However, this becomes a problem when the core language gets lost. There are certain terms, and certain physical forms, steps, and gestures which constitute the ‘core knowledge’ of modern dance, and all too often recently I have students in a classroom who are not beginners and yet are unfamiliar with these things. I think it is very important that we as dance educators make an effort to maintain in our own practice the use of the literacy that has already been established, and which is the scaffolding of our subject. When the educators lose track of the language of their subject, how can the students experience it?

    1. Anna says:

      Paige, I think you’ve touched on something here about how literate practice is constantly evolving in dance. (There’s a link that’s interesting to me in there about movement, bodies and what used to be called the disembodied constantly changing literacies of contemporary life.) Anyway, yes, the notation system or relation to print may change from style to style and choreographer/company to choreographer/company, but the fact that you can expect this is a feature of the discipline. I think you’ve touched on several dispositions or orientations toward text in modern dance:
      “The nature of modern dance is evolutionary, and a premium is put on individualism and creativity, and we are encouraged to be constantly reinventing, reinvigorating and recreating it as an art form…making up their own sort of personal [literate practices], special to their style and technique…individual and unique voices…”

    2. Jackie Lee says:

      Reading your posting now, it reminds me of my grammar lessons. Because my ESL students are immigrant adults who didn’t learn English in a formal school setting in their countries, I avoid using grammar terminology such as parts of speech or SVO and now I’m so used to teaching grammar without it. For example, instead of saying ‘verb’ I use “actions.” However, in the beginning it was hard because I learned English grammar with all grammar terminology.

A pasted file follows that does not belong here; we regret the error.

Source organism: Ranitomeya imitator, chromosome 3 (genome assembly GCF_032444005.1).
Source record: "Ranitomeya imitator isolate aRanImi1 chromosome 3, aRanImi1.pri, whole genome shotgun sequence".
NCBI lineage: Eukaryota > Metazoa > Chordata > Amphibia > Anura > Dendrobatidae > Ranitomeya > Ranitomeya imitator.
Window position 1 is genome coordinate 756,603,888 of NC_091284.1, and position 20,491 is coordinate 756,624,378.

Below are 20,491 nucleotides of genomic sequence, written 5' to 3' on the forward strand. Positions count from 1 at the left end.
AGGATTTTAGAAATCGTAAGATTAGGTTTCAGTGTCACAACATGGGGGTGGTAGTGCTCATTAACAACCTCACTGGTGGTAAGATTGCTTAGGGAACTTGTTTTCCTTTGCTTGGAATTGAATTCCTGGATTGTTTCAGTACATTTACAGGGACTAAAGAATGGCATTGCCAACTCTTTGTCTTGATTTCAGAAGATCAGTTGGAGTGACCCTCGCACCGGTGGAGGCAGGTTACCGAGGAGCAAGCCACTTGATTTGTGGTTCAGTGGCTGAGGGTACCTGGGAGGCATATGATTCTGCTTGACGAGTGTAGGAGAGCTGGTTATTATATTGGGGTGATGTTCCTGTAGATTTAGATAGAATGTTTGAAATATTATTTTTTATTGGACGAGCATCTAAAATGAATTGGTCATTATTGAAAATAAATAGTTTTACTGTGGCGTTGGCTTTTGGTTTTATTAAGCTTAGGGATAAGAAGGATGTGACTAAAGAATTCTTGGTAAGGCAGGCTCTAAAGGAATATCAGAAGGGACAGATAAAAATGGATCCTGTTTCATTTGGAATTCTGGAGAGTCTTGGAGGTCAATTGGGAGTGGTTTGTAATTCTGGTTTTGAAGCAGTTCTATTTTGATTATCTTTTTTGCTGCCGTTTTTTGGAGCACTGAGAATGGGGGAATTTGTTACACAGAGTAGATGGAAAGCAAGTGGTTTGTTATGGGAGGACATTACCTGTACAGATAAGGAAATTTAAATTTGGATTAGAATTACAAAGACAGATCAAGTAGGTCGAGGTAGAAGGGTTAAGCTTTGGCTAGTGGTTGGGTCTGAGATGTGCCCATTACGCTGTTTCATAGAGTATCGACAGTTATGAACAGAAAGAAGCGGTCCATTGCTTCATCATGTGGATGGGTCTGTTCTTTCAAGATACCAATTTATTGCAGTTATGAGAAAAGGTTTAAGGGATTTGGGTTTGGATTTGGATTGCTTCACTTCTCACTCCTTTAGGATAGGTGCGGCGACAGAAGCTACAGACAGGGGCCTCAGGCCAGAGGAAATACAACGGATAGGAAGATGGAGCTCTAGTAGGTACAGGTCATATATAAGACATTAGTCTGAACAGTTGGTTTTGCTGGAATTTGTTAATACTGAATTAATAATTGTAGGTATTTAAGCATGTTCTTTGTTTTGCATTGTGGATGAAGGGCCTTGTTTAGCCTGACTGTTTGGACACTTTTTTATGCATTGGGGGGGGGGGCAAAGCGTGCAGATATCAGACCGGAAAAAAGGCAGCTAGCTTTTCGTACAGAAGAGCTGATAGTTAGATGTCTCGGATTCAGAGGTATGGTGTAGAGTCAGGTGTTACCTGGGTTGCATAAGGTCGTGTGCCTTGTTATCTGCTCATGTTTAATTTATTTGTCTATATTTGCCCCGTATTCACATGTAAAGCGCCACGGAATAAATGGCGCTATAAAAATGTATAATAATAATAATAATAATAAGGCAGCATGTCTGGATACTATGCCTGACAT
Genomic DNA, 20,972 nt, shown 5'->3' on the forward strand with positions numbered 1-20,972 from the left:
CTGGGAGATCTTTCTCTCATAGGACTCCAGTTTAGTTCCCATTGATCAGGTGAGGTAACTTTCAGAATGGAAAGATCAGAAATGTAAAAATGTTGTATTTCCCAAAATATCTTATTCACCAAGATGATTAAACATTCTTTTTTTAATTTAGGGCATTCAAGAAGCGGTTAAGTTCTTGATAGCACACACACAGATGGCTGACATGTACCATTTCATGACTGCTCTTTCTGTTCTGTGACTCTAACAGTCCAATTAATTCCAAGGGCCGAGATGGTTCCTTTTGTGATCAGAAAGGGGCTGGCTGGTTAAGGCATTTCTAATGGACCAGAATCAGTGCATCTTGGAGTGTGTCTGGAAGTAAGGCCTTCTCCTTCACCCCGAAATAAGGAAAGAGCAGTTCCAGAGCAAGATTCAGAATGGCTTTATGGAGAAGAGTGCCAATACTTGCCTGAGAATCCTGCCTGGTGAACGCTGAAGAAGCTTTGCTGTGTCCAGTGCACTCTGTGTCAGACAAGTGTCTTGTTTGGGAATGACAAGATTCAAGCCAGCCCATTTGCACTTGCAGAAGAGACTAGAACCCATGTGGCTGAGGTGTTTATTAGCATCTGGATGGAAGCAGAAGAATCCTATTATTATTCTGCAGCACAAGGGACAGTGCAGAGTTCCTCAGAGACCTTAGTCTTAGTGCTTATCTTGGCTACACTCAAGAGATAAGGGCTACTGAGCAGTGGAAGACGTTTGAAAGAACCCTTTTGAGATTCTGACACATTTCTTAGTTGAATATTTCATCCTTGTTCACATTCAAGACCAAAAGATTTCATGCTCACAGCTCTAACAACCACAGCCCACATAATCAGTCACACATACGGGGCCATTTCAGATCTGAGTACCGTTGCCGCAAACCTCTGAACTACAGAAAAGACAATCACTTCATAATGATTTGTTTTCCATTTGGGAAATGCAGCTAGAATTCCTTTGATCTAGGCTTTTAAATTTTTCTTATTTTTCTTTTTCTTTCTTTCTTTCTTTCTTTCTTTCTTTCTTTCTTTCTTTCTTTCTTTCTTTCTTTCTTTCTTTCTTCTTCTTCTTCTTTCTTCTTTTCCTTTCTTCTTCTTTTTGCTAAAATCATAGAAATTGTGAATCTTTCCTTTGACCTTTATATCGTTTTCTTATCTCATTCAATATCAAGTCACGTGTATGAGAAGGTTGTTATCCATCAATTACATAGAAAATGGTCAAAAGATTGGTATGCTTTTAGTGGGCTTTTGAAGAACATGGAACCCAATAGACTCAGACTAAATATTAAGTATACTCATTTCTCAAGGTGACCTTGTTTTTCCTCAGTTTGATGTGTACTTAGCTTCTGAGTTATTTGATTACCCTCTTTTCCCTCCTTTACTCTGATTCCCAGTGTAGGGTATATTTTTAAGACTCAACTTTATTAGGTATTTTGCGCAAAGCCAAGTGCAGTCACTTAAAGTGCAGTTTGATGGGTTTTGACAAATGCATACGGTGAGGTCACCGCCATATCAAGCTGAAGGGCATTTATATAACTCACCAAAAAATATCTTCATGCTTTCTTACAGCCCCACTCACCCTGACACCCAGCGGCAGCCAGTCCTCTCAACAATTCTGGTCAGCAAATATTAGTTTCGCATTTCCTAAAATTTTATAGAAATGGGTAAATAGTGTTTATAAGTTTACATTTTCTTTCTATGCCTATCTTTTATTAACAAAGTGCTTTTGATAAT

12. Victoria Huish says:

    While reading this article I tried to provide myself with examples of what “Domain Knowledge”, “Topics Knowledge” and “Disciplinary Knowledge” would look like as a dance educator. What I came up with was the following: Domain Knowledge: Dance, Topics Knowledge: Modern, Ballet, Jazz, Tap, etc., and Disciplinary Knowledge: movement, discussion, reading, and writing. Did any other dance educators have the same translation of these terms into our field?

    I think as a dance educator we have the advantage of having our typical classroom in an open studio space where movement and investigation is encouraged, therefore making disciplinary literacy more attainable for our students. I was interested in what Nicole asked about how other domains use investigation to increase their disciplinary knowledge. I have noticed in my experience it is more difficult for me to understand and recall information I was to learn and understand in classes where little investigation was provided. I remember one history class I had where my teacher took us outside with a rope to play tug-of-war. She instructed different people to be on different sides to represent the strength of the countries and military that was fighting in these wars to represent the difference in strengths at the time of the battles. This was a great way to investigate a topic that is usually taught at a desk with facts out of a book. As students, we were able to become engaged with our bodies and feel the strength of one another pulling (to make the other side crumble), just like we were reading about in the battles and strength of military in our books. I wish I had more experiences like this in my education, specifically K-12, because it allowed us to investigate and become engaged with the information rather than just remember for the test. Does anyone else have interesting ways they were engaged in learning, and investigated their topics when they were students, or teaching being a teacher now?